Rotherhithe, on the south bank of the River Thames, has managed to retain a charming village atmosphere and it is from here I started my walk along the Thames Path. In Part One of this two part blog post I explore Rotherhithe’s delightful historic centre before continuing my journey along the waterfront to Tower Bridge.
Brunel Museum - the mural depicts the "boring shield" used in the construction of the tunnel
The Brunel Museum is housed in the former Engine House tells the fascinating story of the world's first underground tunnel, which was built between 1825 and 1843, and was described as the 8th Wonder of the World. The project involved father and son team Marc and Isambard Kingdom Brunel, the latter of whom nearly lost his life during its construction.
Hungerford Suspension Bridge bench
A fun feature of the museum's gardens are the three benches modelled on bridges designed by Isambard Kingdom Brunel.
Royal Albert Bridge bench
The small roof garden is magically transformed in Midnight Apothecary’s cocktail bar on Saturday and Sunday evenings during the summer months. It offers wonderful cocktail creations as well as opportunities to toast marshmallows over a camp fire. We first discovered this last year when we chose it as the venue for our very first Tweet Up (meet up of our twitter friends) and can highly recommend it for a fun and quirky night out.
The Mayflower is a picturesque and historic riverside inn full of olde worlde charm. Its name commemorates the ship that took the Pilgrim Fathers to America in 1620. I'd suggest timing your visit to coinside with Blackout Sundays when from 6pm the pub is lit only by candlelight.
St Mary's Church
The present day St Mary’s Church was completed in 1716 and was designed by John James, an associate of Christopher Wren. It’s constructed in red brick with an obelisk spire and provides an attractive focal point to this tranquil area.
The interior of St Mary's Church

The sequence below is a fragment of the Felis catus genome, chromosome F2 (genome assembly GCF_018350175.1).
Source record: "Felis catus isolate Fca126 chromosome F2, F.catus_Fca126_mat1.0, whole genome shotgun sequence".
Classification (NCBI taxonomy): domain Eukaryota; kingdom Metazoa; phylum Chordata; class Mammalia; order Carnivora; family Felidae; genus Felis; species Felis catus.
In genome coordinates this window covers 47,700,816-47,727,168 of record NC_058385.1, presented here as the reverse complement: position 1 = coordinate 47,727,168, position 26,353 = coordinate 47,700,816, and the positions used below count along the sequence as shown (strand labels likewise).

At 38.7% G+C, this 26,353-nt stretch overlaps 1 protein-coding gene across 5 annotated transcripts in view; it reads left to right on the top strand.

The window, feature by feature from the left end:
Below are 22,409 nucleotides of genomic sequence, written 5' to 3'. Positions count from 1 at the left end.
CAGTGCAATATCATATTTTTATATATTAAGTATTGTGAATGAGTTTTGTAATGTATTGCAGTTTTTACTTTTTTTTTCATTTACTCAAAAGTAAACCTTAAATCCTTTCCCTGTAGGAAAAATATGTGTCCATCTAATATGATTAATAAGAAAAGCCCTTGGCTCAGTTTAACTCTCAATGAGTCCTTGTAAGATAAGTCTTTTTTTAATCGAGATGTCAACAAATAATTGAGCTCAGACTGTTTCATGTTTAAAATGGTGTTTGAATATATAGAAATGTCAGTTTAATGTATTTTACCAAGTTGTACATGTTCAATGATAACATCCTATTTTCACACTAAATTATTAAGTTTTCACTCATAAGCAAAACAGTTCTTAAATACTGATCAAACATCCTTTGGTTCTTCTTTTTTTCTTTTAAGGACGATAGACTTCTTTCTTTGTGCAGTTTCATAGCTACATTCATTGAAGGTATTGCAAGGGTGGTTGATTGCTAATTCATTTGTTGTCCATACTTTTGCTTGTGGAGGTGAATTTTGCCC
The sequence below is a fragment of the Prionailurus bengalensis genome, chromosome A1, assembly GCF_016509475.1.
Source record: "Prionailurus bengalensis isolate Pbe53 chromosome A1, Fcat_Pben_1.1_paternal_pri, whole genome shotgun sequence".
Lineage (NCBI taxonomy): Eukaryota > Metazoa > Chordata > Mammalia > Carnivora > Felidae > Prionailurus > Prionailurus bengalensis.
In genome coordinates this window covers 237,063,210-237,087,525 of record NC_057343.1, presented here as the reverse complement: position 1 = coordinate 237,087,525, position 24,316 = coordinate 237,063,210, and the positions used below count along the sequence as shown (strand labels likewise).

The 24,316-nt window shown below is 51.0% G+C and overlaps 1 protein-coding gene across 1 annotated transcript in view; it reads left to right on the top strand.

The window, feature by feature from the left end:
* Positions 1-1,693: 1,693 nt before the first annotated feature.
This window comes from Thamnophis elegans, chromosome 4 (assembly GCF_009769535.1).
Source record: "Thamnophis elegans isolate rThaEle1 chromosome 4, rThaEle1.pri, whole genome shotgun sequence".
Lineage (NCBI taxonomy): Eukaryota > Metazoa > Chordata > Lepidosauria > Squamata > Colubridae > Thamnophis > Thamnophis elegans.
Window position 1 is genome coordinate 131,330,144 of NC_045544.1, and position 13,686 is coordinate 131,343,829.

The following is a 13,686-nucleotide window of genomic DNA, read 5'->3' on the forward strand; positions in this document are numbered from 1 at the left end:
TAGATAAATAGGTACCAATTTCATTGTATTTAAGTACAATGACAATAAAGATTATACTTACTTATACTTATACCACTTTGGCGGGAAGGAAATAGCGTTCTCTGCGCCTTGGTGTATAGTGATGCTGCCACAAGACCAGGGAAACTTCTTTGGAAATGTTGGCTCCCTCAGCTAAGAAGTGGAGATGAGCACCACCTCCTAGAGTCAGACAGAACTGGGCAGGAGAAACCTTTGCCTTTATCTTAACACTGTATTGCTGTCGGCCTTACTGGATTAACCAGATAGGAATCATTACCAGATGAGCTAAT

The church has an elegant interior and many evocative reminders of the area’s maritime past. It was redecorated by William Butterfield in the 1870s with its painted vaulted ceiling and beautifully carved reredos (altar screen) by Joseph Wade.
Adjacent to the church is Hope Sufferance Wharf, a former warehouse. Directly opposite is St Mary’s Churchyard Gardens, while still retaining several of its original gravestones, it's been transformed into a small park with a cafe.
Former school and Watch House
The former charity school building dates from c1700 and features charming figures of a boy and a girl. The school was founded in 1613 by Peter Hill and Robert Bell. Next door is the Watch House, dating from 1821, it was constructed in an attempt to deter body snatchers.
Sands Film Studio is an independent production facility and independent period costumier established in 1976. Also housed in the building is the Rotherhithe Picture Research Library which is a free resource open to the public. The library also runs a Cinema Club which offers screenings on Tuesday evenings and Thursday mornings. Membership of the club is free and donations are requested for attendance at screenings. Seats for the Tuesday evening Cinema Club screenings can be booked via Eventbrite.
In Part Two of this blog, which will follow soon, I will continue my journey via the Thames Path to Tower Bridge and on the way will see the remains of Edward III's Manor House and explore the fascinating area known as Horsleydown as well as taking in some fabulous views of the London skyline.
Rotherhithe Station is in Travelcard Zone 2. From there I followed the Thames Path walking trail to Tower Bridge. A distance of about 2 miles/ 3.2km.
Brunel Museum is located at Railway Ave, Rotherhithe, London SE16 4LF. The museum is open daily and there is an admission charge. There is a cafe which also hosts art exhibitions. They also hold fabulous special events including regular guided tours of the tunnel's impressive Grand Entrance Hall. To find out more about the tours of the Grand Entrance Hall Caroline's Miscellany blog features an excellent article about it. Also check out the museum's own website for opening times and more details.
The Mayflower pub is located at 117 Rotherhithe St, SE16 4NF. It is open daily and serves food. See their website for more details.
St Mary's Church is located at St Marychurch Street, SE16 4JE. See their website for more details.
Sands Films is located at 82 St Marychurch St,SE16 4HZ. See their website for more details.
If you enjoyed reading this blog you might also like reading about Smithfield, another part of London which has retained a village atmosphere.
The author of this blog is a qualified City of London and City of Westminster Tour Guide who leads guided walks combining world famous landmarks with hidden treasures often missed by the crowds